Today, we are interviewing Daniel, the singer/songwriter, and guitarist for Phoenix based rock band Radiofix.
1. Please tell us about yourself.
Back in 2011, I attended a rock show where our soon-to-be bassist, Ben, was playing with a different act. I was floored by his presence and performance, so we discussed coming together to jam. And after running some songs together, we decided we were ready to hunt for a drummer. Ben searched thoroughly, attending multiple drum-offs until he came across Jorge at a local Guitar Center drum competition. Jorge's talent led Ben to invite me out to the 2nd round of this drum-off, where I was able to witness Jorge's amazing abilities firsthand. Jorge then agreed to come to our studio for a session.
We learned that we were each inspired by and felt a strong connection to music from an early age. Making original music was something we wanted to do, as was performing live on stage. It was clear that our playing styles meshed well, and we would be able to create music we enjoyed listening to and playing, and that is what we have been doing ever since. We want to make memorable, inspiring music that will stand the test of time and be worth listening to long into the future. Music that makes you rock makes you think and makes you feel.
2. Please tell us more about your journey?
I took violin lessons from age 4 to 16 from tenured Phoenix Symphony violinist Nancy Livingston. At age 8, I started playing guitar and writing original songs and music, completing my first studio album at age 16. Various musicians through the years were involved in playing and recording the songs, while I worked on my songwriting and playing abilities. Once the three of us got together, we began completing songs that were in the works, recording already completed songs, and putting together new songs. The album “Already Gone” was recorded in 2012 and released in 2013. We frequently played for the next several years at bars, clubs, and festivals throughout the Phoenix area, as well as shows in California and Rocky Point, Mexico, playing high energy 3-4 hour sets consisting of equal parts original music and covers spanning the decades of rock and roll music, as well as playing stripped-down acoustic entertainment sets at cafes and restaurants.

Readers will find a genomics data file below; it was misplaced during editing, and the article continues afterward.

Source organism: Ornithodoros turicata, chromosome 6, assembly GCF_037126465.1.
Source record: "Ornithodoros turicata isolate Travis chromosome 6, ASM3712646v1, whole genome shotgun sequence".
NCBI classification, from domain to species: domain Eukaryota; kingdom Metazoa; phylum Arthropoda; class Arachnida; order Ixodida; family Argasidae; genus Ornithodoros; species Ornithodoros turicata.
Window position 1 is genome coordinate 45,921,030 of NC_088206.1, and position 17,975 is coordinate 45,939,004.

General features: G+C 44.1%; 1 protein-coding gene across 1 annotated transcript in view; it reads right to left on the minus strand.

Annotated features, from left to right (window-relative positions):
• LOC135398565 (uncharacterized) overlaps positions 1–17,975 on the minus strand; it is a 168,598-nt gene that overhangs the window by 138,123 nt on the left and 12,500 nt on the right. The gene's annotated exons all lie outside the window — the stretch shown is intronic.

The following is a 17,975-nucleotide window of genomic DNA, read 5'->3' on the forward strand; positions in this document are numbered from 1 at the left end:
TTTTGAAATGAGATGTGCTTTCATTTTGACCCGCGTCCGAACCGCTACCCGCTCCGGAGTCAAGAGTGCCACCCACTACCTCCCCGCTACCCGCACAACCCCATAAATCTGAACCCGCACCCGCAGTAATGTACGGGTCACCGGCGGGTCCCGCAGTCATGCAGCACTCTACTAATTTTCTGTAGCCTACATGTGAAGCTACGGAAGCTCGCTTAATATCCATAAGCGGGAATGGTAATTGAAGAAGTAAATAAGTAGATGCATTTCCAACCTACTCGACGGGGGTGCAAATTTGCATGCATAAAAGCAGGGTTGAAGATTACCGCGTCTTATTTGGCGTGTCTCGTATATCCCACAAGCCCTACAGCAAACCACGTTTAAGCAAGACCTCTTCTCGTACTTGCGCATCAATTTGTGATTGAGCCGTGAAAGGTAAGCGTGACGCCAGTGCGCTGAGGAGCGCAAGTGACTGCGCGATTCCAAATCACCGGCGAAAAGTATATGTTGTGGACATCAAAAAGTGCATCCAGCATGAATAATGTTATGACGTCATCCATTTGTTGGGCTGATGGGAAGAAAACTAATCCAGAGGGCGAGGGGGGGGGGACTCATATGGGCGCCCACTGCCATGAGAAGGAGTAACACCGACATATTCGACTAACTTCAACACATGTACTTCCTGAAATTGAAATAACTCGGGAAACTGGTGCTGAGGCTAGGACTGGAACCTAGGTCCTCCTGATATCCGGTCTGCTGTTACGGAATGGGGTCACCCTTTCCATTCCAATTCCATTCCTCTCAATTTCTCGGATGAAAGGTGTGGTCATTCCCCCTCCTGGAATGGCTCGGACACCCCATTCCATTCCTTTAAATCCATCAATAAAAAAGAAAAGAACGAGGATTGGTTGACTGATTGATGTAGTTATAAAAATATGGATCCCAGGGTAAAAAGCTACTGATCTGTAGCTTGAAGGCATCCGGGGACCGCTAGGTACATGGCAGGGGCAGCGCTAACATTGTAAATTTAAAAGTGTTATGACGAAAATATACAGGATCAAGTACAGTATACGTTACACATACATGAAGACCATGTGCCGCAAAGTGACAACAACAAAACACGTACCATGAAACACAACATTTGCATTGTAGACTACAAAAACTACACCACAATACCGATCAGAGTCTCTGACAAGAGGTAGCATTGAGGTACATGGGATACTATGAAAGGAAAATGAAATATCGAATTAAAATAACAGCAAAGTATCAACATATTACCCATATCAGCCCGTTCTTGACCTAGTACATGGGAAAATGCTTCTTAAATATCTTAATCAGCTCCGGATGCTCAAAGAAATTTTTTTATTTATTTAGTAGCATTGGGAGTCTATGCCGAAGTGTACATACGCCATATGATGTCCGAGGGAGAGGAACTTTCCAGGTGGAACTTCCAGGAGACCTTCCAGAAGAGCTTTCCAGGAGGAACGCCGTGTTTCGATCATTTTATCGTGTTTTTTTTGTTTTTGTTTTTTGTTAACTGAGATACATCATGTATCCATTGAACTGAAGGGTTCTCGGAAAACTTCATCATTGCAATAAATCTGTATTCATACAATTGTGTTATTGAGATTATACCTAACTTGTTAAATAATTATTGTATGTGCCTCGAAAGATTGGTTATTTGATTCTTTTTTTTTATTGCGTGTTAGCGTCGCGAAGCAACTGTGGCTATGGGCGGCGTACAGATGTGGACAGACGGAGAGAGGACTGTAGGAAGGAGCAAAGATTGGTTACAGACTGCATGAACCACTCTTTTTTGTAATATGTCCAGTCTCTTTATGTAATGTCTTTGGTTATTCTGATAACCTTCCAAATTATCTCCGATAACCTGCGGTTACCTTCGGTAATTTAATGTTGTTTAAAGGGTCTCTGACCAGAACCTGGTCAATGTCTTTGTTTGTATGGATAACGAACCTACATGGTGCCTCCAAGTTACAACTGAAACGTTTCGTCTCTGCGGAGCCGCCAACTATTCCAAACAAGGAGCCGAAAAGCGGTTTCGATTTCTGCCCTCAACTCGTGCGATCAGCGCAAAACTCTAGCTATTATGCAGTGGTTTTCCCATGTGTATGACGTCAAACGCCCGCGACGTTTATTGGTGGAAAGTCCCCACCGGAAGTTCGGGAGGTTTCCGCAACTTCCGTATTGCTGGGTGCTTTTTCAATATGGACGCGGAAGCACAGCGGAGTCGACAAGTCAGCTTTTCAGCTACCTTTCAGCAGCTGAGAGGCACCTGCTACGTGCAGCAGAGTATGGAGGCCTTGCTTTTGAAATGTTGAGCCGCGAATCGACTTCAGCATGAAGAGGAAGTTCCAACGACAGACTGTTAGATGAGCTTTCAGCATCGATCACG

When new material was needed for what would be the 2015 EP, it was clear that we had found a unique, defining sound and style with the songs “Let It All Hang Out” and “Feel Alive” along with the live crowd-pleaser of the last few years “In My Head.” We did not spend much time away from the studio or the stage from that point on, and played shows with acts such as Geoff Tate and Puddle of Mudd while putting together and recording the present collection of 12 songs, including the newly released single “All Night Long.”
3. Who are your role models?
The three of us share many musical influences, from Led Zeppelin to Pink Floyd, Counting Crows to Pearl Jam. Adam Duritz of the Counting Crows would have been the biggest influence for me as far as songwriting and lyrics go, and I spent most of my early teens listening to his albums. I spent most of my early years listening to Jimmy Page to learn how to play guitar.
4. What inspires you?
Putting together music and albums that people make a true connection with would be our biggest motivation. There is no greater inspiration than seeing people react positively to your music, whether in their car or in front of the stage. If you can give people something that helps them get through whatever it is that they're going through, or enjoy whatever it is they are experiencing, using your music as the soundtrack, that is the most incredible payoff.
5. What are the strategies that helped you become successful in your journey?
You must keep at it. You're always getting better, whether at writing lyrics or playing an instrument. The practice is the strategy. The tighter you are at a show, the more people will be able to hear clearly what you're presenting to them.
6. What keeps you going when things get tough?
There is no better medicine than a jam session. Playing your originals or running covers, when you nail a song, you remember why you're doing what you're doing, and can mostly forget about anything else. Putting a pen to the paper also helps. If you can write about the tough times, it helps you clear your head.
7. Any message for our readers?
We genuinely love playing and recording music. Our message would be to inspire other people; and, you can do that with whatever talents you have. Use your time and abilities to promote harmony and lift people up. You never know what someone else is going through, so try to have a positive impact on everyone you meet.